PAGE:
IMRIS Inc. (TSX:IM), a provider of neurosurgical, neurovascular, and cardiovascular interventional suites that incorporate real-time imaging systems, continued a string of positive news with the acquisition of NeuroArm Surgical Ltd. (NASL), a privately held developer of magnetic resonance-compatible neurosurgical robot technology. IMRIS will issue 1.6 million common shares, worth somewhere north of $10.7 million, to acquire all of NeuroArm’s technology, patents, and associated intellectual property. The announcement of the acquisition was made on February 4, 2010 and closed the next day.
In a teleconference announcing the acquisition, company officials issued the typical blandishments for analysts and institutional investors, observing that the purchase was a “major step forward” and the technology would “increase neurological precision.” The kicker, however, came when officials noted, “To management’s knowledge, it is the only surgical robot in the world that a surgeon can use together with a magnetic resonance scanner in the operating room.”
Now that’s something, particularly coming from a company whose expertise lies in incorporating on-demand magnetic resonance, fluoroscopy, and computed tomography imaging during medical procedures. The fact that IMRIS’ primary competitors–General Electric and Royal Phillips Electronics–do not offer solutions that incorporate MR imaging in the operating room, speaks to the exclusivity of the solution.
In addition to NASL acquisition, IMRIS also inked a memorandum of understanding (MOU) with MacDonald Dettwiler and Associates (MDA) to create the next generation, commercial version of the surgical system. MDA, a Canadian space engineering company best known in the robotics field as the developer of the space shuttle’s Canadarm, collaborated closely with Garnette Sutherland, a University of Calgary Professor of Neurosurgery, on the development of the current NeuroArm prototype. That NeuroArm system, which is housed in Foothills Hospital, Calgary, Canada, is integrated with an IMRIS IMRISneuro suite. It was first used for used for surgery in spring 2008. Sutherland, by the way, was also the co-developer of IMRISneuro, which was also first employed at Foothills Hospital.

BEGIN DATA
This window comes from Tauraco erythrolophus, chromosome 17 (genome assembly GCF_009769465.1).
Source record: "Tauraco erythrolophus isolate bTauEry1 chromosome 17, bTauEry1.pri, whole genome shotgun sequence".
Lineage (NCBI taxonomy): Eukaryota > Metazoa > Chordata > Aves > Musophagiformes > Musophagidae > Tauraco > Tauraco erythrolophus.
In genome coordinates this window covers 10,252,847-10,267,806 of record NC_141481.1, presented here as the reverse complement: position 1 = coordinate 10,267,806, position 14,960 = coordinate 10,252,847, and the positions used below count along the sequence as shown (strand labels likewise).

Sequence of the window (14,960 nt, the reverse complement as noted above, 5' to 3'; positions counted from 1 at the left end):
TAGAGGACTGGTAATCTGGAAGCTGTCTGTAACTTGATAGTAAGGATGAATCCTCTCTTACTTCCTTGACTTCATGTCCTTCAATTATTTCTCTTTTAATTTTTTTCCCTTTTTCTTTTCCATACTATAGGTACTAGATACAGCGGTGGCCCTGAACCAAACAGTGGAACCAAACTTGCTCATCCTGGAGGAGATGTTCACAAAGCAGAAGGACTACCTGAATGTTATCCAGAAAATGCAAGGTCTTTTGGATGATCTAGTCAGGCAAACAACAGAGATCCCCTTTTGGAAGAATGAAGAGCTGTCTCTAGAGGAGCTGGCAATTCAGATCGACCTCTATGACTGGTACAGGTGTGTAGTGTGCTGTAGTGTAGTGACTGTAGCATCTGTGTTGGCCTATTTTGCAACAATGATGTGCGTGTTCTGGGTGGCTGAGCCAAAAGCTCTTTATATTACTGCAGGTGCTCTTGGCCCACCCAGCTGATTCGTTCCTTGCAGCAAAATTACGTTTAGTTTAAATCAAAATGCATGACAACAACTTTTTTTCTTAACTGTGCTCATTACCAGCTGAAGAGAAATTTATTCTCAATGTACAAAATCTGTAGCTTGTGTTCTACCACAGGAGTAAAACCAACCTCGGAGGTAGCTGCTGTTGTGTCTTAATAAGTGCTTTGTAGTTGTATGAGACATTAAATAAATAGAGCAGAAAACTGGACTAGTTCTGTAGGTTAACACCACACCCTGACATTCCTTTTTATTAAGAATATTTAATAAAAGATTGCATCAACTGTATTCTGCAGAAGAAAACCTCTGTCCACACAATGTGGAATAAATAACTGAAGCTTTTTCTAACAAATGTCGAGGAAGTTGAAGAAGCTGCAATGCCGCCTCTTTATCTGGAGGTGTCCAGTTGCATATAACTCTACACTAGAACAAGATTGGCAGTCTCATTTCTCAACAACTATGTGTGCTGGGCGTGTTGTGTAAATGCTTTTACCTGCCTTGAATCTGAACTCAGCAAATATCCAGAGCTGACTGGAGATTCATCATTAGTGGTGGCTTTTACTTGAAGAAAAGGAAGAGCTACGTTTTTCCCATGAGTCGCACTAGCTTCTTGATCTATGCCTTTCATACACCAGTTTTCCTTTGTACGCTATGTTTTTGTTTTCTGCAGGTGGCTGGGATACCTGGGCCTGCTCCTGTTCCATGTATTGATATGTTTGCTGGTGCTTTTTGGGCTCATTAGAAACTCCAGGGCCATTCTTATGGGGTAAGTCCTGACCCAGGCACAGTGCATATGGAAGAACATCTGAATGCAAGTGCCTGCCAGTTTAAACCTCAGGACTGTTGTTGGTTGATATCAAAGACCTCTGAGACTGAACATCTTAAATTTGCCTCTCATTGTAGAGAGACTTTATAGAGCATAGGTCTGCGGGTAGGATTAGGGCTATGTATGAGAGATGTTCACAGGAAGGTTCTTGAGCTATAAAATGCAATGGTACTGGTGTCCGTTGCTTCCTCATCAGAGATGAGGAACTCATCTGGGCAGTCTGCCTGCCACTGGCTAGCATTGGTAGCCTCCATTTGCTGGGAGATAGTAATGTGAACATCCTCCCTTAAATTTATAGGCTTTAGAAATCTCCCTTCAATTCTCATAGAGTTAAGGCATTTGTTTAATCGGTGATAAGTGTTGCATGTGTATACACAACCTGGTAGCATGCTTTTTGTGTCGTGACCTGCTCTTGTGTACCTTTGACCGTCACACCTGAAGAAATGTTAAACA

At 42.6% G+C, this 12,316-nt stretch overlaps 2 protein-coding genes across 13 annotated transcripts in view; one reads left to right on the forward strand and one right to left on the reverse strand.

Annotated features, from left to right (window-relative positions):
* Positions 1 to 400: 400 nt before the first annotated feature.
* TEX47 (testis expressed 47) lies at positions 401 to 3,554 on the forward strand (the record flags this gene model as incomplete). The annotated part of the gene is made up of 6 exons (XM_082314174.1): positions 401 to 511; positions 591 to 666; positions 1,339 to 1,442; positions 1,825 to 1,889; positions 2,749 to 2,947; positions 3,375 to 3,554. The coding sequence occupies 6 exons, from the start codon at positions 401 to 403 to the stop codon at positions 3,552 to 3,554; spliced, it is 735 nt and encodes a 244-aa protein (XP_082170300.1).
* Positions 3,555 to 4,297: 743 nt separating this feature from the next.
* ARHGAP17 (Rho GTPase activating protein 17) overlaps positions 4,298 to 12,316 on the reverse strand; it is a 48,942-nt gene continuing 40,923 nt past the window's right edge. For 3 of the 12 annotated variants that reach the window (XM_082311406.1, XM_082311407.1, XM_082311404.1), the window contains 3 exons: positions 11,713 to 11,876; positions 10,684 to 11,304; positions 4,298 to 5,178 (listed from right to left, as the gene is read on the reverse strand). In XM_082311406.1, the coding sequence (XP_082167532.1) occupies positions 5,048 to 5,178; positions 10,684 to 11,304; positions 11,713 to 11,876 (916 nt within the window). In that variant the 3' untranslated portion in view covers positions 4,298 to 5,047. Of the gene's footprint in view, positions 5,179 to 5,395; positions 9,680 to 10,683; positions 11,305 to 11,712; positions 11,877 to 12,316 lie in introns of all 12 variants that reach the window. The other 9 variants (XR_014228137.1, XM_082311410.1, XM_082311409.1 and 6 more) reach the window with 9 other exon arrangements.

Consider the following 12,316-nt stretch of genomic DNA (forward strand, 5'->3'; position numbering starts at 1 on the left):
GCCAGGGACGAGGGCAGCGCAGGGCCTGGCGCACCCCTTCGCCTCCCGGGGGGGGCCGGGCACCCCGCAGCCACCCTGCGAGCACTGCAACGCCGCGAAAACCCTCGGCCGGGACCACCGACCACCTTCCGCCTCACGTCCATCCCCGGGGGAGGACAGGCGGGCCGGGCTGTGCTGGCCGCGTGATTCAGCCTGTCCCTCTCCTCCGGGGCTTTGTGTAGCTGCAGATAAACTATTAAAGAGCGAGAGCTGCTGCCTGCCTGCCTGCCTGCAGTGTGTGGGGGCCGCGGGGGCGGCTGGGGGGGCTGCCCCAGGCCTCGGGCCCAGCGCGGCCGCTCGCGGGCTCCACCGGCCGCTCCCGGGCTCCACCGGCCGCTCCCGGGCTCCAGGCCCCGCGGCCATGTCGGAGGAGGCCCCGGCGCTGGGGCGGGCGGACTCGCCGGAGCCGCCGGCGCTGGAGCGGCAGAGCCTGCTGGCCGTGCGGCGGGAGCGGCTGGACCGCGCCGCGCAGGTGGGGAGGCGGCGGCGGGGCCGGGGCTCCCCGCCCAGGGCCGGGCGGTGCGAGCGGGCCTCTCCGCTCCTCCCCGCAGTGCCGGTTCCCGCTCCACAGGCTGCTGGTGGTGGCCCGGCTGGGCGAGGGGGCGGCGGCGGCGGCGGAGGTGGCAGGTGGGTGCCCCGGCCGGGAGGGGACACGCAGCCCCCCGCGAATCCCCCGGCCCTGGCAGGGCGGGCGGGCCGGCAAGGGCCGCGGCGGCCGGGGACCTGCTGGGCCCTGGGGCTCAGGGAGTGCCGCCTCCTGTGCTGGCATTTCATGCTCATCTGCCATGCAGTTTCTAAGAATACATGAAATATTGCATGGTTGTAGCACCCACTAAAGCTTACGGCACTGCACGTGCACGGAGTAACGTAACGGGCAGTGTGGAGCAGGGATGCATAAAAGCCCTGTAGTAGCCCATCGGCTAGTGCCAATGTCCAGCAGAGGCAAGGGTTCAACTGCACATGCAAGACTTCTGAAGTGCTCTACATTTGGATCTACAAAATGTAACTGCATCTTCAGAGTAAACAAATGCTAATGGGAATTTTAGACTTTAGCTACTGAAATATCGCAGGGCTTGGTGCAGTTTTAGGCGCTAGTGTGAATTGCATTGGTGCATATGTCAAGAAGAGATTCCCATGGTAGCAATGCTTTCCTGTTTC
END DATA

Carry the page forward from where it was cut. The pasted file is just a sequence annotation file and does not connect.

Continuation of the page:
So, the story so far includes a novel technology that is exclusive to IMRIS, deep domain expertise and engineering skills, protected intellectual property, strong partners, and a social need (better neurosurgical procedures). But let’s not forget that partners IMRIS and MacDonald Dettwiler and Associates have deep pockets. The government of Canada also has reason for the enterprise to succeed. In fact, the development of the NeuroArm was heavily funded by the Canada Foundation for Innovation, Alberta Advanced Education and Technology, Western Economic Diversification Canada, and other governmental and private donors.
Even without the NASL acquisition, IMRIS was on a winning streak, particularly beginning in 2009. On January 8, 2010 IMRIS gained regulatory approval from the Korea Food & Drug Administration allowing it to begin marketing the IMRISneuro systems in South Korea. This was preceeded by a series of approvals from Health Canada (IMRISNV and IMRIScardio – 10/2009), the US Food and Drug Administration (IMRISNV and IMRIScardio – 9/2009), and Japan’s Ministry of Health (IMRISneuro – 5/2009). Interspersed in time among these approvals were a number of contract wins for IMRIS interventional suites, including first sales in Europe, Australia, and China.
All this good news was reflected in the IMRIS fourth quarter earning statement released February 8, 2010. The company boasted of Q4 sales that were 247 percent greater than Q4 2008, making it the company’s first profitable quarter. A number of other indicators, including strong growth in customer orders, were also positive.